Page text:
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5 SPF Myths

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0 Leave a Comment Jun 3, 2017
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Summer has arrived and I don’t know about you but my skin is itching for some vitamin D! Temperatures in Palm Springs this weekend are hitting 100 degrees fahrenheit which, I’m not going to lie, makes me all sorts of excited. I’ve always been a fan of the sun and I admit that in my younger years I would soak for hours sans SPF {I know, I know}. My naive, young mind truly believed that I wouldn’t get a tan if I piled on sunscreen. I believed a lot of silly myths prior to educating myself with which is why I thought it’d be a good idea to share a few in this post.

My current favorite product to protect myself from sun damage is Supergoop! If you follow me on social media closely, you’ve probably seen their products pop up dozens of times and there’s a reason. I love the colorful branding and amazingly vast variety of ways they encourage people to use sunscreen. From a mousse, to mists and lip balms with SPF, there’s no reason under the sun that you should be heading out without sunscreen.

Don’t be the girl kicking yourself for not wearing SPF in your younger years because you believed one of these silly myths!

1. Waterproof sunscreen doesn’t need to be reapplied after you’re in the water.

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It is illegal to call a sunscreen waterproof because it implies that no matter how long you're in the water, you’re protected, which isn’t true. New labeling states something is water-resistant and will list the time in the water you’ll be protected for (usually 40 or 80 minutes).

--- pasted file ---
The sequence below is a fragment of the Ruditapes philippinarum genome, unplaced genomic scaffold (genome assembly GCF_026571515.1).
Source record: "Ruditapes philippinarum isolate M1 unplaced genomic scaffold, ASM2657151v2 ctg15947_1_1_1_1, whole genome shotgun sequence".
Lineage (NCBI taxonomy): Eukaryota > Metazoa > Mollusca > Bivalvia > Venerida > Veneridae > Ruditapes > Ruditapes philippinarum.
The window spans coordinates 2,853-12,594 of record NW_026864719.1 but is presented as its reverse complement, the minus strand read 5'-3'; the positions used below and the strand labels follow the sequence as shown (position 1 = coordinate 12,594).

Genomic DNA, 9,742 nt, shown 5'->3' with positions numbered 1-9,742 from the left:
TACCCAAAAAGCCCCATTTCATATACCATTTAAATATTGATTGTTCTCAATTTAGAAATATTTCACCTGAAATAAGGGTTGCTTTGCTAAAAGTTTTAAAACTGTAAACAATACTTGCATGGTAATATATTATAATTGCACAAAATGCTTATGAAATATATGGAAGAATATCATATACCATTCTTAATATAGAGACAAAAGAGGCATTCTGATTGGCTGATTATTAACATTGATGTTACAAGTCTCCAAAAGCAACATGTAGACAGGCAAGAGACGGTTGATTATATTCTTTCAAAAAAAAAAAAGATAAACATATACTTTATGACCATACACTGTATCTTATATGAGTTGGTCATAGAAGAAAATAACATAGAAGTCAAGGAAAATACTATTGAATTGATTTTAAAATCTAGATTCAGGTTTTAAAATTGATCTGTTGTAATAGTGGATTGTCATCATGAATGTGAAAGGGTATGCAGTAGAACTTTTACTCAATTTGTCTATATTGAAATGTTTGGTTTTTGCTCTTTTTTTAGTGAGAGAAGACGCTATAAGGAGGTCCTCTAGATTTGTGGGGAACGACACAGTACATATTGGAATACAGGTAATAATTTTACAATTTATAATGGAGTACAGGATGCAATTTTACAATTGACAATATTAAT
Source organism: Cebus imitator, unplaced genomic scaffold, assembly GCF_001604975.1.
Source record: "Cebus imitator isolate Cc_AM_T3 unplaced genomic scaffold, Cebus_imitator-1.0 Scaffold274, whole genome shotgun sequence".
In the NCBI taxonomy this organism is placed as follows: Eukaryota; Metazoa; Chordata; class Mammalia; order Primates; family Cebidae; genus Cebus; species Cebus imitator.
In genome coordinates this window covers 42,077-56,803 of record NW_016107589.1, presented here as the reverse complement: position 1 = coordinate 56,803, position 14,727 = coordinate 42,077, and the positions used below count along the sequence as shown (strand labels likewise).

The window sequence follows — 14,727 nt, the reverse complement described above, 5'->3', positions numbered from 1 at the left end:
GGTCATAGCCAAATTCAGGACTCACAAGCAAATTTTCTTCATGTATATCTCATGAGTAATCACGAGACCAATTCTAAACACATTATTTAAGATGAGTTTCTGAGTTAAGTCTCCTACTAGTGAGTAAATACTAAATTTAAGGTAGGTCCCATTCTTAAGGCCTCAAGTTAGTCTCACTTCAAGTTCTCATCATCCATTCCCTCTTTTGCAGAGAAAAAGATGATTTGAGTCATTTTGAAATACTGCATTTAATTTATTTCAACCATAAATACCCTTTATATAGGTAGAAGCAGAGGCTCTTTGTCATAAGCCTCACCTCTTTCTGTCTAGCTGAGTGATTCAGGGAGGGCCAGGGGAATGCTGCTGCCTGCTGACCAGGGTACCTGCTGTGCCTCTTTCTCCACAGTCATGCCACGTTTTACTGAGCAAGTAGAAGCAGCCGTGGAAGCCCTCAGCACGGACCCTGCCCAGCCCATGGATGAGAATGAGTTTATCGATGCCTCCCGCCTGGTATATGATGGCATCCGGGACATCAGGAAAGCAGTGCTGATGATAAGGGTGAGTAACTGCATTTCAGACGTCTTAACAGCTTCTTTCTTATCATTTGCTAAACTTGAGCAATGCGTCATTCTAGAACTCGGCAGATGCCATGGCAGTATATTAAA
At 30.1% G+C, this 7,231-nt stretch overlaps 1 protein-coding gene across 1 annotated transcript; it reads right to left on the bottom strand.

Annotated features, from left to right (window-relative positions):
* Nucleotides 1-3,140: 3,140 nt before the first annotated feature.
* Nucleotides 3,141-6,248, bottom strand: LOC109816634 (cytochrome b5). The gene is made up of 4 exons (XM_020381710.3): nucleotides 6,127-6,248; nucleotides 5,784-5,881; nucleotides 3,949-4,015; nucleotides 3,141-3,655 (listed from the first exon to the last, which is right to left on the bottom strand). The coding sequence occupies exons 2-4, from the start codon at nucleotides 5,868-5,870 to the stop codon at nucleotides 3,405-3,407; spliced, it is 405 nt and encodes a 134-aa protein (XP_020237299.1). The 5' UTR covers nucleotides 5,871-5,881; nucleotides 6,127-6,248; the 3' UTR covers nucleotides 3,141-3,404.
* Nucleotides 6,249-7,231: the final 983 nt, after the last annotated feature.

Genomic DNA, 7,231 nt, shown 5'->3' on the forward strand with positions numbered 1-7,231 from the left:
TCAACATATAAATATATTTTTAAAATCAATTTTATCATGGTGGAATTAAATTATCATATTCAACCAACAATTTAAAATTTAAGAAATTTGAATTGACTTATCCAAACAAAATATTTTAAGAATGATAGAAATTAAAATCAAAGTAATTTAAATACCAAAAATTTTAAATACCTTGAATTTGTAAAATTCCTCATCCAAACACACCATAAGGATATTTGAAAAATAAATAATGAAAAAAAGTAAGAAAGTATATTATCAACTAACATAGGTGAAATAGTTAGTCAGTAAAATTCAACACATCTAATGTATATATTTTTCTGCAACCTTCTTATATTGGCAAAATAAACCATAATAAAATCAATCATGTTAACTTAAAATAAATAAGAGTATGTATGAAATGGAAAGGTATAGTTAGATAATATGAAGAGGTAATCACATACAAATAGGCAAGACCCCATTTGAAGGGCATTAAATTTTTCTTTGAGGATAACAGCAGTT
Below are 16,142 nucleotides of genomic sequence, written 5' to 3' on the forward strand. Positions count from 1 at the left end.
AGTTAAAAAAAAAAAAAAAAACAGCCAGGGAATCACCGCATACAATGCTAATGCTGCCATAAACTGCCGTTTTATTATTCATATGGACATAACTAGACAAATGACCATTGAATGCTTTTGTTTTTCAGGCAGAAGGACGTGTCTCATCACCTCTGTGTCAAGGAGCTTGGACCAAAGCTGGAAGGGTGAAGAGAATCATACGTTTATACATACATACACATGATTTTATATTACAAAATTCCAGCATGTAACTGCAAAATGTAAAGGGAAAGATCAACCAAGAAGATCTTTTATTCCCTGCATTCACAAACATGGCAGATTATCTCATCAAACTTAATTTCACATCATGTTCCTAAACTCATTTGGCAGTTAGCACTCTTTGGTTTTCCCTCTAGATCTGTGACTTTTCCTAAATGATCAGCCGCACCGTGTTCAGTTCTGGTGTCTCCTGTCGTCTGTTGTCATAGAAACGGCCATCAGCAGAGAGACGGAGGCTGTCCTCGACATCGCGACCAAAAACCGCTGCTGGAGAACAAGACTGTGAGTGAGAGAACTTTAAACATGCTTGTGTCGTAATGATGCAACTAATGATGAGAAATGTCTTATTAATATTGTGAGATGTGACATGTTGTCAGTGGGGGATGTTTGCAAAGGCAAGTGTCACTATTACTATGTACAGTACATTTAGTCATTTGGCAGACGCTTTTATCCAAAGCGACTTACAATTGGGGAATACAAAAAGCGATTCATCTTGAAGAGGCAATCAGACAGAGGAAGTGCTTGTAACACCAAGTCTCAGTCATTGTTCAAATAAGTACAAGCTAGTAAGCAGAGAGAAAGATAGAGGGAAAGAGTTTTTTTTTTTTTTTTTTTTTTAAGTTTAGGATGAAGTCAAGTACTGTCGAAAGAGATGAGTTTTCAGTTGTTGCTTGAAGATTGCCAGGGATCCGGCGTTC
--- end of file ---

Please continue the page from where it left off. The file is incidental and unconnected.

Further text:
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2. If you don’t bask in the sun, you don’t need sunscreen.

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We are exposed to rays while driving in our car, walking around, gardening, biking, etc. and protecting our skin during these times is equally important as when we lay out.

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3. You don’t need sunscreen if it’s in your make-up.

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It is recommended to apply a sunscreen under makeup every morning because it must adhere to skin in order to provide the best possible protection.

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4. The higher the SPF, the better.

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SPF means sun protection factor, and the number stands for how long you should be able to hang out in the sun before you burn compared to if you weren't wearing any protection. So if you've got on SPF 15, you should be able to stay in the sun 15 times longer than you would without any sunscreen on at all.

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5. Last Year’s Bottle is No Good

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Depends. The shelf life of sunscreen is three years. If your bottle doesn't have an expiration date, sharpie the date you open it on the bottle. But honestly, if you apply enough, you should never have a bottle last this long.

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0 Leave a Comment Jun 3, 2017
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  • Mara Hoffman

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